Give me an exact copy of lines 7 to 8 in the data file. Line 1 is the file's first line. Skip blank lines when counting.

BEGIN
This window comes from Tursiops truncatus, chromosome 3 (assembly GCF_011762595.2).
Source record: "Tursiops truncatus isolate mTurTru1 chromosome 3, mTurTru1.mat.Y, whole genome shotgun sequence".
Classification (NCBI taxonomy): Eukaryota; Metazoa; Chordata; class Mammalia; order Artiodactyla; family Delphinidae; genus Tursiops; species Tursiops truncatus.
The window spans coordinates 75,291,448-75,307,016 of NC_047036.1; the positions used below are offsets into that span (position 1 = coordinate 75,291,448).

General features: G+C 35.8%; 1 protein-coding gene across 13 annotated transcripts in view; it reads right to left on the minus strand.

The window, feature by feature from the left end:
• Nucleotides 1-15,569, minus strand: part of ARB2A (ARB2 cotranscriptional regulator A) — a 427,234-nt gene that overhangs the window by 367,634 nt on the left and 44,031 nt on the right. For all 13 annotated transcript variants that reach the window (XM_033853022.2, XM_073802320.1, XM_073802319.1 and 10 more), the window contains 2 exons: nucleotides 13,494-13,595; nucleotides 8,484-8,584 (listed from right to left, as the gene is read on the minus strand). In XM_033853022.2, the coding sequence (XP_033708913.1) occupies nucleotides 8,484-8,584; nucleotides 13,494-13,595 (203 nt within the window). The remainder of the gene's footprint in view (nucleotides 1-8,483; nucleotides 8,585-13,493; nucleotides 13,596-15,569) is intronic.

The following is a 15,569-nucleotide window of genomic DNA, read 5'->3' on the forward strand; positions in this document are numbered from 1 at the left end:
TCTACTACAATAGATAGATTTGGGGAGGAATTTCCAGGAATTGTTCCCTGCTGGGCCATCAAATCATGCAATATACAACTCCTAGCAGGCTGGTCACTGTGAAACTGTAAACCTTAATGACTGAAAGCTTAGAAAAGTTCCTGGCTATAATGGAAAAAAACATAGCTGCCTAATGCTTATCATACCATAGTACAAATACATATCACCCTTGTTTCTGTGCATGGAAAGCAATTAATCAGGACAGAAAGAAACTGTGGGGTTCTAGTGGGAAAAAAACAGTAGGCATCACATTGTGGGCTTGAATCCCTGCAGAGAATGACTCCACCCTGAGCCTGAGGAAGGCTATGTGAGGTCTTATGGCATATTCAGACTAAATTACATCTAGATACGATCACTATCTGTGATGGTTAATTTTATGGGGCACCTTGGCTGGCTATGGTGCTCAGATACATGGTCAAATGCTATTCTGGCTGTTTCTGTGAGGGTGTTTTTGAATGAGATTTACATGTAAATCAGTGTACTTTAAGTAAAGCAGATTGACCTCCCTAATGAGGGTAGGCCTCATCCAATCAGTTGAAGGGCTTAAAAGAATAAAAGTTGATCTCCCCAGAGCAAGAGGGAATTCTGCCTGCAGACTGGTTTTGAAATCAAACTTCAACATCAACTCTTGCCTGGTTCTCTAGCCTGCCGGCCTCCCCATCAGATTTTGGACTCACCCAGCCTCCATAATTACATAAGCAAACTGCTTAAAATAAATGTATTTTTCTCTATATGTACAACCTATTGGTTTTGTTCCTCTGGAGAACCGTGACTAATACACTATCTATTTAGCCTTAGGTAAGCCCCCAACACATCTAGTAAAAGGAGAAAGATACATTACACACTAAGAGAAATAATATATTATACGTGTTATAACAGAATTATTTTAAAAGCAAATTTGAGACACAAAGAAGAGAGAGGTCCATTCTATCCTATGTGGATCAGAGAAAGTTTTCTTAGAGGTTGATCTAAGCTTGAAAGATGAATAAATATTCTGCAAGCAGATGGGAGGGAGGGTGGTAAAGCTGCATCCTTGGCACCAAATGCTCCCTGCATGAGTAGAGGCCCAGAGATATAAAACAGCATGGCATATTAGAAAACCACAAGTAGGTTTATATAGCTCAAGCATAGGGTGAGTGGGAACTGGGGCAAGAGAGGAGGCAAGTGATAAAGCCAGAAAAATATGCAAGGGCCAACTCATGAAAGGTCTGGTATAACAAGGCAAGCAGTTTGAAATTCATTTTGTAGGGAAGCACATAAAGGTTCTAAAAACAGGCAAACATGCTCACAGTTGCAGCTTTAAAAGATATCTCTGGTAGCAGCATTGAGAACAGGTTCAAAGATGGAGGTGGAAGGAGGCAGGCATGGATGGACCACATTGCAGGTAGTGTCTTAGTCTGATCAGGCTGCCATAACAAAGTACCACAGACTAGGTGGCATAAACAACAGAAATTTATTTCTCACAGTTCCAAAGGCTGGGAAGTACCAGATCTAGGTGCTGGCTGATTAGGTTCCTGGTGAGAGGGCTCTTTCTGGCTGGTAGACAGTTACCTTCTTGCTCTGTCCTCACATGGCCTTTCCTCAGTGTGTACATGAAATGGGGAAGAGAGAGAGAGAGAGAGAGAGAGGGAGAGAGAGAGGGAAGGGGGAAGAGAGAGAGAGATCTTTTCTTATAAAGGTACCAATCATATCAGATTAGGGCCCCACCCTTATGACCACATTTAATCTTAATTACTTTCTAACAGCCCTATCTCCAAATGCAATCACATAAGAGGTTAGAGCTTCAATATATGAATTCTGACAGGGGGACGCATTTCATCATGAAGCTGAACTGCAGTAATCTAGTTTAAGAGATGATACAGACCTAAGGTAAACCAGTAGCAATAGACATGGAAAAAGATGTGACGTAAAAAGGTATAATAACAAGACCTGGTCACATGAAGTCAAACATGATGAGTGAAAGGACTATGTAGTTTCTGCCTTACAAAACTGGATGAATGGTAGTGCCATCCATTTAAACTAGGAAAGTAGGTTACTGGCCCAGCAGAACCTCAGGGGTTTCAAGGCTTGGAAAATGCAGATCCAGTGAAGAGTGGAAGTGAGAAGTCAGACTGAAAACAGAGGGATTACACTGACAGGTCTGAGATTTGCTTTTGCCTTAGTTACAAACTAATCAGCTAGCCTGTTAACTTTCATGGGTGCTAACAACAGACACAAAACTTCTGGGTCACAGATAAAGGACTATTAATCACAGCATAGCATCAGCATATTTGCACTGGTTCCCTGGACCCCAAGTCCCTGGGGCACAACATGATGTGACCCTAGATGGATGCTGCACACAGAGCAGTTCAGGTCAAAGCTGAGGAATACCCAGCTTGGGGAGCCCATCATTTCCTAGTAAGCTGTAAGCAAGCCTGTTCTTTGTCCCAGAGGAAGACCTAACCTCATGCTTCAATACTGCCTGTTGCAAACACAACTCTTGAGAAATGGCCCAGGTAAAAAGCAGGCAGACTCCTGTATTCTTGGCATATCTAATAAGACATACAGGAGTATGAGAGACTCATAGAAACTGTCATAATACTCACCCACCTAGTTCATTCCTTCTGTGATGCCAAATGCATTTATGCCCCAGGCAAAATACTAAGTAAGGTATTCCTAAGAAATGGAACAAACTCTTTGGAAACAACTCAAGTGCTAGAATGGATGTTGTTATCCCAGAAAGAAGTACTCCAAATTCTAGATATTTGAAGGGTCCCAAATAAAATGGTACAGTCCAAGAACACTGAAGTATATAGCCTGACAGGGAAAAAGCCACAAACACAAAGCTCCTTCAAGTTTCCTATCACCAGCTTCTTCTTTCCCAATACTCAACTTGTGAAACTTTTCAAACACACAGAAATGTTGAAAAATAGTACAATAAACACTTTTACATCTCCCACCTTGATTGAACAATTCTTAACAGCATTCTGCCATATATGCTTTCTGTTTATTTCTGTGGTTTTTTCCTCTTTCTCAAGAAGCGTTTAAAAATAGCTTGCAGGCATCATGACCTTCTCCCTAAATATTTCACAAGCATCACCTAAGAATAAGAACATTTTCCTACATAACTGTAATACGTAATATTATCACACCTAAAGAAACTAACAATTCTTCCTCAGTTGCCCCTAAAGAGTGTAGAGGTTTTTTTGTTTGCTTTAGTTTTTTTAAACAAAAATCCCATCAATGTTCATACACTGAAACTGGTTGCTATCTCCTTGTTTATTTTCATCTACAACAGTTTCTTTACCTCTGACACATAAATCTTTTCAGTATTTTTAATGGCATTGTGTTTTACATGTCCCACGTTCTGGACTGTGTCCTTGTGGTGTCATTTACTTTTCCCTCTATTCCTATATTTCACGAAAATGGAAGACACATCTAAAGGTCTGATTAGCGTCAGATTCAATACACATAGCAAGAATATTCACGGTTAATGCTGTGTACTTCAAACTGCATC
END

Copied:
• Nucleotides 1-15,569, minus strand: part of ARB2A (ARB2 cotranscriptional regulator A) — a 427,234-nt gene that overhangs the window by 367,634 nt on the left and 44,031 nt on the right. For all 13 annotated transcript variants that reach the window (XM_033853022.2, XM_073802320.1, XM_073802319.1 and 10 more), the window contains 2 exons: nucleotides 13,494-13,595; nucleotides 8,484-8,584 (listed from right to left, as the gene is read on the minus strand). In XM_033853022.2, the coding sequence (XP_033708913.1) occupies nucleotides 8,484-8,584; nucleotides 13,494-13,595 (203 nt within the window). The remainder of the gene's footprint in view (nucleotides 1-8,483; nucleotides 8,585-13,493; nucleotides 13,596-15,569) is intronic.

The following is a 15,569-nucleotide window of genomic DNA, read 5'->3' on the forward strand; positions in this document are numbered from 1 at the left end: